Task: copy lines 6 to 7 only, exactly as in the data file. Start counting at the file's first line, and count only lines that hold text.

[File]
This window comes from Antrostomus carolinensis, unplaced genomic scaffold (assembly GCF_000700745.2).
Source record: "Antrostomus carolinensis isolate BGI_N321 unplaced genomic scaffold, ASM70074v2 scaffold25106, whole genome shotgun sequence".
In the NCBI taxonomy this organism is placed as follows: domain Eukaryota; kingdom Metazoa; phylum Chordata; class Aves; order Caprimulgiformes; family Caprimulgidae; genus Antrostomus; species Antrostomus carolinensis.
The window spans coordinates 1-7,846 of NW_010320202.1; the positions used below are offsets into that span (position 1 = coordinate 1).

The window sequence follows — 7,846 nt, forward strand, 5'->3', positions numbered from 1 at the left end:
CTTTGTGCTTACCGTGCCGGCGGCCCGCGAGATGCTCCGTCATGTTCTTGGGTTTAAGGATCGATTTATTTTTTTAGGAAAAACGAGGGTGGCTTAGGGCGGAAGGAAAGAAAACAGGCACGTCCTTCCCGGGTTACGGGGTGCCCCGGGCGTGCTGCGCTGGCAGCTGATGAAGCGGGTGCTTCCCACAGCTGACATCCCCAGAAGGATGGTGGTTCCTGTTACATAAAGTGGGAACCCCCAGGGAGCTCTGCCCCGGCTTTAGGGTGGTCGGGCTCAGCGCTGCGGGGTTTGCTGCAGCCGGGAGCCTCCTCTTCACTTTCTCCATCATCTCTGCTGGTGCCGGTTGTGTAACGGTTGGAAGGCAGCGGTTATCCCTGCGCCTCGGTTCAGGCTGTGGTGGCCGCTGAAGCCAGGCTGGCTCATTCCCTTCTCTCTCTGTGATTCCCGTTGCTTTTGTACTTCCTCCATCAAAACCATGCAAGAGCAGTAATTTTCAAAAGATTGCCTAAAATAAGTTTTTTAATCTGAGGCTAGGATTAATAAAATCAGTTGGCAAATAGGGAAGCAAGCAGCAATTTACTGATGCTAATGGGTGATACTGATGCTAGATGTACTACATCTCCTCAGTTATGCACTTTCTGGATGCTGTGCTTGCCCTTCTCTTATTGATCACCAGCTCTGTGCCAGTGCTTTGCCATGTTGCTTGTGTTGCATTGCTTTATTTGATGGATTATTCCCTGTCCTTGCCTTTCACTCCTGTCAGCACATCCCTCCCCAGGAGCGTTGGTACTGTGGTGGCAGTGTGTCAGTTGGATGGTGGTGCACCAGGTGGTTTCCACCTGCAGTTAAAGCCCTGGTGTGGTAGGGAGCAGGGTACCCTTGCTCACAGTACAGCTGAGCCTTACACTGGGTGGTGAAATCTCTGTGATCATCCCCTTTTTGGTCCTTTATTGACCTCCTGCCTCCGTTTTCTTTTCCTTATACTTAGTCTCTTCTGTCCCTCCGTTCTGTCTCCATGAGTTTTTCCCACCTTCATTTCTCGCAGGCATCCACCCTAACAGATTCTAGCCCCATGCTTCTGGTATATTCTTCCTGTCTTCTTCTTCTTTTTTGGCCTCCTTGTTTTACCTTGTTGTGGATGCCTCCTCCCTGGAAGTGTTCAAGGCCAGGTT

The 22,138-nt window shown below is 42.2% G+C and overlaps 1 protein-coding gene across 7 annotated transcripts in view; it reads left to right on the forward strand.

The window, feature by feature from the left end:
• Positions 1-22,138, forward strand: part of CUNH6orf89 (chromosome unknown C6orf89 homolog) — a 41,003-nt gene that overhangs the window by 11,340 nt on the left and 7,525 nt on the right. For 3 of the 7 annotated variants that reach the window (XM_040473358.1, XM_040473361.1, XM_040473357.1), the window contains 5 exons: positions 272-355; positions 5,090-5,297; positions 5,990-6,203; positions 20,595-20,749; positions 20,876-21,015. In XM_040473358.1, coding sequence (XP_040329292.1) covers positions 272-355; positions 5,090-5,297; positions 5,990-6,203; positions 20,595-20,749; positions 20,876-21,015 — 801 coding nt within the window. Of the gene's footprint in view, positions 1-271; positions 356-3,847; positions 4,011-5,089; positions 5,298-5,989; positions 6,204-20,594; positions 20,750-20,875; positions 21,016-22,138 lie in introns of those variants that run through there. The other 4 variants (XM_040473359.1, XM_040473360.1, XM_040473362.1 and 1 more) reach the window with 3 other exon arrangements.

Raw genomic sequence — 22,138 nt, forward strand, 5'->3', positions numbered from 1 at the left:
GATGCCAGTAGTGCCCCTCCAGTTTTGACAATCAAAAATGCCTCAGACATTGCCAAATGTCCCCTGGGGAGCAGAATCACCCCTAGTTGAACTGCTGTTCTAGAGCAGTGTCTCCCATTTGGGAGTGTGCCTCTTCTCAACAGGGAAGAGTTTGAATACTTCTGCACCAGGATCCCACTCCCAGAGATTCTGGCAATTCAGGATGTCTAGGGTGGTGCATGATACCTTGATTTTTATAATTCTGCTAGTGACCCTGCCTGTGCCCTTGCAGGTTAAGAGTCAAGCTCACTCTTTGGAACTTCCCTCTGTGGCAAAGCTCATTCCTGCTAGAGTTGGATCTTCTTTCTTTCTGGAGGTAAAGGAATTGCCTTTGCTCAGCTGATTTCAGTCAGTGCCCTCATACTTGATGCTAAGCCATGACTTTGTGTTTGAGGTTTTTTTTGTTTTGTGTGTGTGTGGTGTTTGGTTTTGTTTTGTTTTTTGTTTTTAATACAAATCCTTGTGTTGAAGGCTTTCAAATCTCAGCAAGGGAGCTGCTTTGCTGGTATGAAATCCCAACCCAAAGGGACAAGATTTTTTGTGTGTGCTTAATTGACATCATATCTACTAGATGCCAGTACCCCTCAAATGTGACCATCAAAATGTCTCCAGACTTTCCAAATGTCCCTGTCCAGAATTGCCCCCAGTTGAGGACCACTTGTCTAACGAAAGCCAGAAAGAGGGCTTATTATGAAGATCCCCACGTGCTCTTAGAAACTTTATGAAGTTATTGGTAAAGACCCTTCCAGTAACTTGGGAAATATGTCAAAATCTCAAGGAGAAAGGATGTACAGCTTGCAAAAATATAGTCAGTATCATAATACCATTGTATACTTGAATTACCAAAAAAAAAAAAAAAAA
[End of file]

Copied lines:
CTTTGTGCTTACCGTGCCGGCGGCCCGCGAGATGCTCCGTCATGTTCTTGGGTTTAAGGATCGATTTATTTTTTTAGGAAAAACGAGGGTGGCTTAGGGCGGAAGGAAAGAAAACAGGCACGTCCTTCCCGGGTTACGGGGTGCCCCGGGCGTGCTGCGCTGGCAGCTGATGAAGCGGGTGCTTCCCACAGCTGACATCCCCAGAAGGATGGTGGTTCCTGTTACATAAAGTGGGAACCCCCAGGGAGCTCTGCCCCGGCTTTAGGGTGGTCGGGCTCAGCGCTGCGGGGTTTGCTGCAGCCGGGAGCCTCCTCTTCACTTTCTCCATCATCTCTGCTGGTGCCGGTTGTGTAACGGTTGGAAGGCAGCGGTTATCCCTGCGCCTCGGTTCAGGCTGTGGTGGCCGCTGAAGCCAGGCTGGCTCATTCCCTTCTCTCTCTGTGATTCCCGTTGCTTTTGTACTTCCTCCATCAAAACCATGCAAGAGCAGTAATTTTCAAAAGATTGCCTAAAATAAGTTTTTTAATCTGAGGCTAGGATTAATAAAATCAGTTGGCAAATAGGGAAGCAAGCAGCAATTTACTGATGCTAATGGGTGATACTGATGCTAGATGTACTACATCTCCTCAGTTATGCACTTTCTGGATGCTGTGCTTGCCCTTCTCTTATTGATCACCAGCTCTGTGCCAGTGCTTTGCCATGTTGCTTGTGTTGCATTGCTTTATTTGATGGATTATTCCCTGTCCTTGCCTTTCACTCCTGTCAGCACATCCCTCCCCAGGAGCGTTGGTACTGTGGTGGCAGTGTGTCAGTTGGATGGTGGTGCACCAGGTGGTTTCCACCTGCAGTTAAAGCCCTGGTGTGGTAGGGAGCAGGGTACCCTTGCTCACAGTACAGCTGAGCCTTACACTGGGTGGTGAAATCTCTGTGATCATCCCCTTTTTGGTCCTTTATTGACCTCCTGCCTCCGTTTTCTTTTCCTTATACTTAGTCTCTTCTGTCCCTCCGTTCTGTCTCCATGAGTTTTTCCCACCTTCATTTCTCGCAGGCATCCACCCTAACAGATTCTAGCCCCATGCTTCTGGTATATTCTTCCTGTCTTCTTCTTCTTTTTTGGCCTCCTTGTTTTACCTTGTTGTGGATGCCTCCTCCCTGGAAGTGTTCAAGGCCAGGTT

The 22,138-nt window shown below is 42.2% G+C and overlaps 1 protein-coding gene across 7 annotated transcripts in view; it reads left to right on the forward strand.